How it all began
I’ve lived in Orkney all my life, with the exception of the 3 years I lived in Aberdeen studying for a diploma of higher education in adult nursing. On my return to Orkney, I found my way into community nursing after a short stint in the palliative/cancer care ward. It wasn’t long before I realised most doors that led to progressing a career in community nursing were closed without a degree. The prospect of studying again for a degree was both an exciting but daunting one however seemed imperative. Imperative being the operative word…I saw this as a means to an end, to get to where I wanted to be, however, I was in for a bit of a shock!
Preparing for MSc Advancing Practice
As I completed the extra modules I required for a degree, I noticed a change. A change in my practice, a change in my knowledge base, and a change in my whole nursing world. The degree was no longer a means to the end, but the start of everything. I’m not going to lie, it wasn’t always easy. Juggling a full-time job with studying at times led to stress and tears and I’m not convinced I always got the recipe quite right at this point. On finishing my degree, I had a taste for education and an unquenching thirst to develop every inch of my nursing self. Finally, I was educationally, professionally and personally ready to undertake the preparation required to progress into a senior nursing role in the community.
Studying MSc Advancing Practice
I successfully applied for a development post to complete MSc Advancing Practice with RGU. I met this opportunity with both enthusiasm and nerves. I was aware of the sacrifice I was about to make, losing that important ‘me’ time and instead dedicating all my time to studying, but I knew it would be worth it. I knew I would once again see the transformation in my nursing skills and it would lead to the senior role I craved. At this point, my new, mature attitude towards study allowed me to see beyond ‘the means to an end’ attitude and embrace this opportunity to develop my nursing capabilities.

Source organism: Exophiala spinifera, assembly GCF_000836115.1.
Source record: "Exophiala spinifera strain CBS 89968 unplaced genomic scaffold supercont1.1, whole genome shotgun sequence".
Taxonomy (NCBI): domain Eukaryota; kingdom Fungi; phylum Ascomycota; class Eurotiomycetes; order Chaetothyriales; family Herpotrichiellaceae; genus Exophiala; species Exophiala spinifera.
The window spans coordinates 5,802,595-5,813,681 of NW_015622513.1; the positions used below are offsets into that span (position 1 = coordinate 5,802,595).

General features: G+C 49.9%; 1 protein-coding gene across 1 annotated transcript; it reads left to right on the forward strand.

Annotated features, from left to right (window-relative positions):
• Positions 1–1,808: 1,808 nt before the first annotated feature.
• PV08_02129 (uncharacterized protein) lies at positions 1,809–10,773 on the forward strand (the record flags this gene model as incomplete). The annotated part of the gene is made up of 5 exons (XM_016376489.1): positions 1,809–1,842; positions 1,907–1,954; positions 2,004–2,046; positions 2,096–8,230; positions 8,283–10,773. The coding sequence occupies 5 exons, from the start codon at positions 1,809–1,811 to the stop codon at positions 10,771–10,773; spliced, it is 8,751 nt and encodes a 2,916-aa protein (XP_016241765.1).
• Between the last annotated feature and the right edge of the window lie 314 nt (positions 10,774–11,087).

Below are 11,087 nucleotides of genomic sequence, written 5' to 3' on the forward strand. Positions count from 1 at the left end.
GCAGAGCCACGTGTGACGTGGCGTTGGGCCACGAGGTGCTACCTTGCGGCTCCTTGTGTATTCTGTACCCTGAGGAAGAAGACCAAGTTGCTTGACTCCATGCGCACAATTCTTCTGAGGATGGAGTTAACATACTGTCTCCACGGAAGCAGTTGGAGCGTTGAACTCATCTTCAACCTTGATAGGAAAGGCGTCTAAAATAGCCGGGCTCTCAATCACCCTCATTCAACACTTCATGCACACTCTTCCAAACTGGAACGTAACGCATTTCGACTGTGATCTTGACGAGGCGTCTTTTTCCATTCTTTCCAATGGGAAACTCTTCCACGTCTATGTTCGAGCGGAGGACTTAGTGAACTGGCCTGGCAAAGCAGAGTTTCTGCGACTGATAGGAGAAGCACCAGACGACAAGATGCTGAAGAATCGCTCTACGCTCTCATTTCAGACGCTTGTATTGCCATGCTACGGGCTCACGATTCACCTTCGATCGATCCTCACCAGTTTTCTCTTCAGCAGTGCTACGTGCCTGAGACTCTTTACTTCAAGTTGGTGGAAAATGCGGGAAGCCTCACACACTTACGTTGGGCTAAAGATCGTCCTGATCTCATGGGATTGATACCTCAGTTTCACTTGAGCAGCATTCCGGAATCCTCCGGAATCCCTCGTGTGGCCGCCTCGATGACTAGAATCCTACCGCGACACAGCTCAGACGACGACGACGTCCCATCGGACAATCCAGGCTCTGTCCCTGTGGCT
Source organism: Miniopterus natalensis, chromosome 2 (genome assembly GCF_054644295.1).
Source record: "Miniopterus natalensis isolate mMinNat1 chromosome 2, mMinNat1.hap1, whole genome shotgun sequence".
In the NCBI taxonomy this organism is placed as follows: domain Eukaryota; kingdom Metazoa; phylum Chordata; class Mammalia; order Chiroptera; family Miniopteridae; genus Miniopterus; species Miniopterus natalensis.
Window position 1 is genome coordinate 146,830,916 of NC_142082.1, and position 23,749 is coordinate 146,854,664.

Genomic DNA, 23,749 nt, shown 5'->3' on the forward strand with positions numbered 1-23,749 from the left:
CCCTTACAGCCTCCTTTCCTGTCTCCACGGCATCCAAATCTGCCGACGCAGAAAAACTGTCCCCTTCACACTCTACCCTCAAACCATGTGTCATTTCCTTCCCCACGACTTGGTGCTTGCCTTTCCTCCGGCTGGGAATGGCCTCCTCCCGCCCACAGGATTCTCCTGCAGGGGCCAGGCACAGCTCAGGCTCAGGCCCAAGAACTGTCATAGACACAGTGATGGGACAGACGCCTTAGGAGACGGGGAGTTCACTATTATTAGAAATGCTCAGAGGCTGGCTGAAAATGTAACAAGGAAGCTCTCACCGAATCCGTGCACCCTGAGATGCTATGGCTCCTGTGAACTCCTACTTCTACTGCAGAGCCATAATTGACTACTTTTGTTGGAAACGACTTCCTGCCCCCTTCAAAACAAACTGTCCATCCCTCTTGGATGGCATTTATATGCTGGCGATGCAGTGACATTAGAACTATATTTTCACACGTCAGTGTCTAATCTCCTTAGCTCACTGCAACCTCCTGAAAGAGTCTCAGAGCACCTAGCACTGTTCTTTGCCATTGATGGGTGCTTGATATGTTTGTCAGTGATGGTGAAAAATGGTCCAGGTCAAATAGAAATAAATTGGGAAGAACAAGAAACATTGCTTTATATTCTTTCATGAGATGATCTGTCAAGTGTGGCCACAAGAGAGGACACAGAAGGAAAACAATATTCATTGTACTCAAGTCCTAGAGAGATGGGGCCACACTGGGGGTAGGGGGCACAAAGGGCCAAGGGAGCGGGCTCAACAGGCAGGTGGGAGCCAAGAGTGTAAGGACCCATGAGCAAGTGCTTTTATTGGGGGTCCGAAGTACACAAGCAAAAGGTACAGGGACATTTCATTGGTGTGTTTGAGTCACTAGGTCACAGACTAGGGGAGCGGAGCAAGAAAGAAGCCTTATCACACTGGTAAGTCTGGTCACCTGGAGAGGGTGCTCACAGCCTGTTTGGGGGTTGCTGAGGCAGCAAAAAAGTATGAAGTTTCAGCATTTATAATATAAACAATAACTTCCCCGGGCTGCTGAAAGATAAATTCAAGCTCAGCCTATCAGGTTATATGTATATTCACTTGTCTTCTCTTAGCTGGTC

Once again, I am in for another shock. As expected, I developed a wealth of advanced nursing skills, such as advanced clinical examinations and non-medical prescribing, underpinned by an advanced evidence base. Having this knowledge and skills completely changed every element of my practice. I had developed into a nurse who could complete a package of care from start to finish. The picture just got a lot bigger and I wasn’t done there. It turned out, advancing practice goes beyond clinical skills, it’s a transformation both professionally and personally across all four pillars of practice. I became more and more in tune with myself. I reflected, I developed my emotional resilience. I reflected, I sought out 360-degree feedback. I reflected, I contributed to policy, I reflected, I taught, I reflected, I lead and I reflected again. It was only after two years that I became fully acquainted with studying at the Master’s level, so it seemed silly to stop there.
I completed my final year of the Master’s degree carrying out my dissertation which explored the impact of advanced nursing skills in the community setting by conducting an integrative review. The stress I had previously experienced during my studies lifted, I had confidence that I would cope and most importantly I recognised that the tears and worrying never helped. I took a relaxed approach and ensured that every minute I spent with my dissertation was enjoyable. Suddenly my dissertation had become my ‘me time’. When I was not studying, I was trying to establish myself in my new senior nursing role and utilise all aspects of my advancing practice abilities to the benefit of my patients, my team, and myself.
Advice to those thinking about studying MSc Advancing Practice
Embarking on a journey to complete an MSc in Advancing Practice will be stressful. You’re bound to put on a few kgs (9kg but who’s counting?), your house will never be so tidy (I am the ultimate procrastinator) but if you let it, you will develop beyond your wildest aspirations and become the best possible nursing version of yourself and that’s a pretty amazing feeling!
*Please note this blog was written, and photos taken prior to COVID-19*